Kuwait's bid to galvanise economic growth by introducing new legislation governing foreign direct investment (FDI) was analysed in an internationally-conducted financial report.
The Report: Kuwait 2014, which can be obtained online, has been produced by global publishing, research and consultancy firm, Oxford Business Group (OBG) along with both the Kuwait Direct Investment Promotion Authority (KDIPA) and KIPCO Asset Management Company (KAMCO).
OBG is a global publishing, research and consultancy firm that publishes economic intelligence on the markets of the Middle East, Africa, Asia and Latin America.
Through its range of print and online products, it offers comprehensive and accurate analysis of macroeconomic and sectoral developments, including banking, capital markets, insurance, energy, transport, industry and telecoms.
The report shines the spotlight on the country's National Development Plan (NDP), which has recently shown signs of renewed momentum, and is now expected to drive long-term growth.
The publication also looks in detail at Kuwait's efforts to encourage the creation of more small and medium-sized enterprises (SMEs) as part of a broader drive to diversify the economy.
It marks the culmination of more than six months of field research by a team of analysts from OBG, assessing trends and developments across the economy, including macroeconomics, infrastructure, banking and other sectoral developments.
It features a wide range of interviews with leading political, economic and business representatives, including the Governor of the Central Bank of Kuwait Mohammad Al-Hashel, the Director-General of Kuwait Direct Investment Promotion Authority, Sheikh Meshaal Jaber Al-Ahmad Al Sabah, the Director-General of the Kuwait Fund for Arab Economic Development, Abdulwahab Al-Bader, and the Vice-Chairman of the Kuwait Projects Company, Faisal Al-Ayyar.
International personalities, such as the Managing Director of the International Monetary Fund (IMF) Christine Lagarde, the Singapore Minister for Trade and Industry, Lim Hng Kiang and the Deputy Prime Minister and Minister of Foreign Affairs for Vietnam, Pham Binh Minh, also give their views on Kuwait's development.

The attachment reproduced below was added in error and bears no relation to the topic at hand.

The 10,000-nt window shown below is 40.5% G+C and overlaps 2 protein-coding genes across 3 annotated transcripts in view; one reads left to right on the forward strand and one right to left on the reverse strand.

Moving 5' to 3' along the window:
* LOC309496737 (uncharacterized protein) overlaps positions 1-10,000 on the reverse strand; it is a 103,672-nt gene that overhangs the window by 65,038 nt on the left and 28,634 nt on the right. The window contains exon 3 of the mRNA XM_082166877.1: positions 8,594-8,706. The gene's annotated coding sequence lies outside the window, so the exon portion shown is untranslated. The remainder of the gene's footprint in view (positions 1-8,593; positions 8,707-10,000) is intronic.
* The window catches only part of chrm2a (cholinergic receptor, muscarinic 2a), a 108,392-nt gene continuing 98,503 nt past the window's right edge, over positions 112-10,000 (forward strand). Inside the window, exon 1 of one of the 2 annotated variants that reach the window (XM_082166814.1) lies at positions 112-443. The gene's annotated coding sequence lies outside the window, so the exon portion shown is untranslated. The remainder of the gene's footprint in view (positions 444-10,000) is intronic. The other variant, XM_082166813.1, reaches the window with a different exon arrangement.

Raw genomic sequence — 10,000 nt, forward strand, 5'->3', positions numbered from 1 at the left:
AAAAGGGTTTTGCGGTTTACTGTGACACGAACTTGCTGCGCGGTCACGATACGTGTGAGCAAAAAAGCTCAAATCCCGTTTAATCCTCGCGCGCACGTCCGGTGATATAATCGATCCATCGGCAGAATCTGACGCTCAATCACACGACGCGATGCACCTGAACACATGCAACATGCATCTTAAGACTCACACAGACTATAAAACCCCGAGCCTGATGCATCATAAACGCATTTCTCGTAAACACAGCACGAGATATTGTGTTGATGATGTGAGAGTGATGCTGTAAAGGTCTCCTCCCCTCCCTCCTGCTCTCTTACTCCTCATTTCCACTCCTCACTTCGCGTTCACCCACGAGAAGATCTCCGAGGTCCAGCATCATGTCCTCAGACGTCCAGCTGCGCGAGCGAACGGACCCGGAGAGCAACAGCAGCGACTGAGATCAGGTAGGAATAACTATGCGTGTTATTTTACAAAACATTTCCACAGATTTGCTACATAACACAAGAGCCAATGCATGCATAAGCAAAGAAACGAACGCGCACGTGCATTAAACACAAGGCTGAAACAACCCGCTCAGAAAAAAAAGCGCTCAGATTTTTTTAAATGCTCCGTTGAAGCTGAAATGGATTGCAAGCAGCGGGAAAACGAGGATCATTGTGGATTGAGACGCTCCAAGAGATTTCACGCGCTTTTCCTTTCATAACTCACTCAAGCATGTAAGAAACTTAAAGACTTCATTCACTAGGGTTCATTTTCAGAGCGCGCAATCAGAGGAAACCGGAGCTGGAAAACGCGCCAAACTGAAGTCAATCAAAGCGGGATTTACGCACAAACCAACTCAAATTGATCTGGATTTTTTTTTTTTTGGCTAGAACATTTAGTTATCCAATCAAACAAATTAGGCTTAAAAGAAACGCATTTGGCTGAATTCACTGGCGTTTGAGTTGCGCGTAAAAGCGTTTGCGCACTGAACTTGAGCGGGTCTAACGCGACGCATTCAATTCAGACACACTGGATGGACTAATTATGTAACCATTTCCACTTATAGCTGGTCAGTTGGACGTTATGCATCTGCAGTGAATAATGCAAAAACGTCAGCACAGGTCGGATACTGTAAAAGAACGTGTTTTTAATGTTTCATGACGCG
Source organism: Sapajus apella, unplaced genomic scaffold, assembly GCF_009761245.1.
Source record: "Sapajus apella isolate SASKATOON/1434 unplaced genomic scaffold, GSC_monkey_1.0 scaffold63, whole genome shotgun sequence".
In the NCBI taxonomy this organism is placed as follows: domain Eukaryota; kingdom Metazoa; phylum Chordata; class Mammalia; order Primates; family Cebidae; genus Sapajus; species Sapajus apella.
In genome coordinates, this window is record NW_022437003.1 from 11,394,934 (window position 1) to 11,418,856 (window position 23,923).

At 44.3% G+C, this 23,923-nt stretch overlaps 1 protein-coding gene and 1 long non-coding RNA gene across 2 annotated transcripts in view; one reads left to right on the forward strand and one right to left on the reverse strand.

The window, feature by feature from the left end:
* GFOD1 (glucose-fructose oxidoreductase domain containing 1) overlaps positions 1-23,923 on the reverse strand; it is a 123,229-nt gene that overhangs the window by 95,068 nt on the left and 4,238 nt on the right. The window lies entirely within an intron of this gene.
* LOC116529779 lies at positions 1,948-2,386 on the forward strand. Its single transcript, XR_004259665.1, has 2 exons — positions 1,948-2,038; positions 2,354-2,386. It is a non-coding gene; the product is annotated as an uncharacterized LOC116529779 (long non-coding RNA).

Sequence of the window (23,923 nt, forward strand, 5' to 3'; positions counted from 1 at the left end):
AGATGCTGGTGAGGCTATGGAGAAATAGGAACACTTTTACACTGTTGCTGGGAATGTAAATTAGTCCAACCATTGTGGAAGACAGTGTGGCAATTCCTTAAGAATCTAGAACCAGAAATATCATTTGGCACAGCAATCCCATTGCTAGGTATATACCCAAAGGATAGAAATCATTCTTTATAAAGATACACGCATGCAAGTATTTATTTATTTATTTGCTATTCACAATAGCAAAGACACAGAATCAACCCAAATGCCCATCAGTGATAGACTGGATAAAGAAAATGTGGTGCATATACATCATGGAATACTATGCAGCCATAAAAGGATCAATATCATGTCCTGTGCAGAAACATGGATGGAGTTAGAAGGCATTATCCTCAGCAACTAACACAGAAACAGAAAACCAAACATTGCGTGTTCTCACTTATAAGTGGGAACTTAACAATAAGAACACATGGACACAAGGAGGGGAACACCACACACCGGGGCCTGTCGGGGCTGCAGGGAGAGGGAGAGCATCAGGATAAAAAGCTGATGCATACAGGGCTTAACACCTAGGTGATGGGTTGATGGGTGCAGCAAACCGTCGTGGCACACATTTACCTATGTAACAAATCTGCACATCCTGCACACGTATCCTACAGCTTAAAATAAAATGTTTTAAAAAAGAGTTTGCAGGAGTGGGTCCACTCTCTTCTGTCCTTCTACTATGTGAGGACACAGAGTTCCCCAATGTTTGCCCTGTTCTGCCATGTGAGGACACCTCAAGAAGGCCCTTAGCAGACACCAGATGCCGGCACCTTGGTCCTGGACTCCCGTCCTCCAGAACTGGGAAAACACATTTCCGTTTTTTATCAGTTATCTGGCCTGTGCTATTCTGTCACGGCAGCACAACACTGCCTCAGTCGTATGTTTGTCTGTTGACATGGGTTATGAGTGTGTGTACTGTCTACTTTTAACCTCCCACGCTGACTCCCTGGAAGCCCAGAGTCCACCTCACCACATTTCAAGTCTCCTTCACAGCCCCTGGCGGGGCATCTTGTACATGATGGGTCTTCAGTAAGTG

OBG's report provides wide-ranging coverage of Kuwait's hydrocarbons industry, putting both new projects and refinery upgrades under the microscope. The publication also charts the knock-on effect that rising oil production is having on key industries, including petrochemicals, which will be channeled towards East Asian markets.
Long a driving force of Kuwait's non-oil economy, the banking industry has continued to expand. The Report: Kuwait 2014 considers the impact that legislation introduced in 2009 has had on garnering stability in the sector.
It also considers the growing role earmarked for Islamic financial services, with the domestic sukuk market, in particular, poised for a period of expansion.
Regional Editor, Oliver Cornock, said OBG's report had noted several encouraging signs across Kuwait's economy, including a rise in lending and growing activity at the bourse.
Fiscal reforms, he added, were expected to play a key part in helping maintain stability. "Kuwait continues to build momentum across the non-oil and, significantly, the gas economy, while new discoveries in the north of the country, combined with developments in extraction technologies, should boost oil revenues," he said.
"This broader-based economic activity bodes well for Kuwait, with forecasts indicating that growth should reach 5pct in 2014, up from 4.5pct last year." Andrew Jeffreys, CEO at OBG, added that the Group's research had also highlighted the country's efforts to prepare its public finances for the challenges it faced.
"Despite having one of the world's highest GDP-per-capita ratios, Kuwait has shown itself ready to address sensitive issues, such as welfare spending and subsidies" he said.